What happens in the final weeks of the school year has a big impact on both the students and the teachers. A positive experience leaves both educators and students with better attitudes going into the summer and returning for the following school year.

We recently had the opportunity to gather some end-of-year reflections from our friends Melissa Bylow with DreamBox Learning and Michelle Macumber with VIF International Education. Both emphasized the importance of providing students an opportunity to reflect, gathering student feedback and advising the incoming class.

1. Student Reflections

For Bylow, a Professional Development Specialist at DreamBox, two major components of the end of the school year are maintaining focus and getting a sense of closure. She believes students need an opportunity to reflect on what they have learned and how they have grown as a person. Macumber, a former teacher who now works as an Education Specialist (Global Schools, K-5) at VIF, believes in the importance of linking the beginning of the school year to the end. She shared that, “during the first week of school, I had my students set personal goals. We revisited those goals every quarter so they could adjust, track their progress, and celebrate successes. Reflecting on all of this at the end of the school year was a wonderful way to recognize and share all that they had accomplished.”

DSST Byers
At the last day of school at Byers Middle School (@DSSTByers, part of the DSST network in Denver) students gather in a circle and reflect on on the year. Principal Brad White (@MrWhite_DSST, left) tweeted, “No better way to end school year than closing circle tradition. True gratitude, care, and authenticity!”

Upstairs at Denver School of Innovation & Sustainable Design, students gathered for a reflection on the year and then went out and finished the year with a day of service.

2. Feedback

For teachers, getting feedback on the school year is vital to making strategic changes and improvements to their lessons and materials. Of course, one of the best sources of feedback can come directly from their students. Both Bylow and Macumber shared recommendations for gathering feedback in a creative way by incorporating personalized learning and project-based learning into end of year activities.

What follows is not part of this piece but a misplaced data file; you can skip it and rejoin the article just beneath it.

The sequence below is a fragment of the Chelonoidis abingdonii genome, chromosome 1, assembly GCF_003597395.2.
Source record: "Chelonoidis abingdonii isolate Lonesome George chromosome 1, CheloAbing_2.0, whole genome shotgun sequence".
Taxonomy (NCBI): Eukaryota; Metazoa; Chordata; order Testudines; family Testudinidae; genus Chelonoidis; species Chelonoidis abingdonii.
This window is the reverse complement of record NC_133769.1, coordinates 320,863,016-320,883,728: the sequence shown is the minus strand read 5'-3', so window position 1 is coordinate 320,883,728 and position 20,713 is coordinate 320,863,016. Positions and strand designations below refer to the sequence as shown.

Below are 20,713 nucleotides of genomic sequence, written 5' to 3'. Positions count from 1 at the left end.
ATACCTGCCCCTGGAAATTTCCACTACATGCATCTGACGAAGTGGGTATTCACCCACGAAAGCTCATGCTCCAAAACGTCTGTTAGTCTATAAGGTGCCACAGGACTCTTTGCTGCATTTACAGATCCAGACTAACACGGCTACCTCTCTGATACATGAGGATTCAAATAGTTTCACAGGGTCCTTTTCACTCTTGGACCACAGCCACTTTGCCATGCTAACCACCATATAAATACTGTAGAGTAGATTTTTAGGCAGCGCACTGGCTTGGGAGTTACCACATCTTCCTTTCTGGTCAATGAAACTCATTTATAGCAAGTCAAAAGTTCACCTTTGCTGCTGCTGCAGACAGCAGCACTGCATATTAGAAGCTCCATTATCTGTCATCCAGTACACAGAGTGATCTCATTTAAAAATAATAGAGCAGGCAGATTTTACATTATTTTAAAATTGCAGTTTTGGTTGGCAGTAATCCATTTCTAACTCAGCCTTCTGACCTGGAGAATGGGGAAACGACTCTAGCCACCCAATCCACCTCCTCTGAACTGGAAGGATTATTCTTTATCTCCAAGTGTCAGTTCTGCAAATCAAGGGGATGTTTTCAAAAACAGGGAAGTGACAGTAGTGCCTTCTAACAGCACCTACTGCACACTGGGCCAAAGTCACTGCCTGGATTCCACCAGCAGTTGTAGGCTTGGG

3. Advising Next Year’s Class

Both Bylow and Macumber believe students thrive when they can take on the role of a teacher or instructor, especially to those younger students who will be in their shoes in a few short months. Bylow mentioned that creating podcasts or tutoring videos for next year’s class is a fun way students can both demonstrate what they know and use the skills they developed throughout the year. Macumber shared an activity she came across on Twitter: student-made movie trailers.

As a final project, students make a trailer of their school year that will be shared with the incoming students the following school year. Students can be encouraged to discuss different lessons and activities, give advice and share with the incoming students about what to expect. Not only will the teacher come away with some valuable information and preparation for the beginning of the next year, Macumber sees it as “such a creative way to continue to engage students!”

4. Family Engagement

Leadership PicnicMukilteo Elementary utilizes the end of the school year to celebrate leadership with students and their families. Their Leadership Picnic Celebration is a time for students to share their progress over a picnic. In a recent visit, we witnessed meetings happening throughout the school grounds. Together, families scoured the student’s leadership notebooks together. These student-led conferences occurred during the lunch hour to accommodate the many parents that work at the nearby Boeing facility. Students who did not have family members that could come to the event were able to share their work with buddies from an older grade. The event has continued to grow over the years. Now, it is quite standard to have two or three family members in attendance to support their student–a commitment that the families are invested in.

5. The Last Word

At Casco Bay High School in Portland, Maine, seniors pass on their “final words.” In addition to students having the opportunity to reflect and share who they are and what they have done, they also identify a friend who shares something about them, and then a teacher adds their thoughts. This tradition, which is embedded into the graduation ceremony, has become a powerful event for both students and families. “The raw emotion that these kids reveal is stunning to me,” says David Ruff, father and Executive Director of Great Schools Partnership.

Most importantly, it is crucial that educators have a plan in place for ending the school year on a high, and an effective plan includes a combination of student reflection and teacher feedback. Students benefit greatly from having an opportunity to reflect on their progress and growth, and teachers benefit from being able to gather feedback. We encourage educators to find ways to incorporate student reflection and teacher feedback through project-based learning and personalized learning that can benefit both the current students, future students and the teacher.

For more on supporting end of year reflections, check out:


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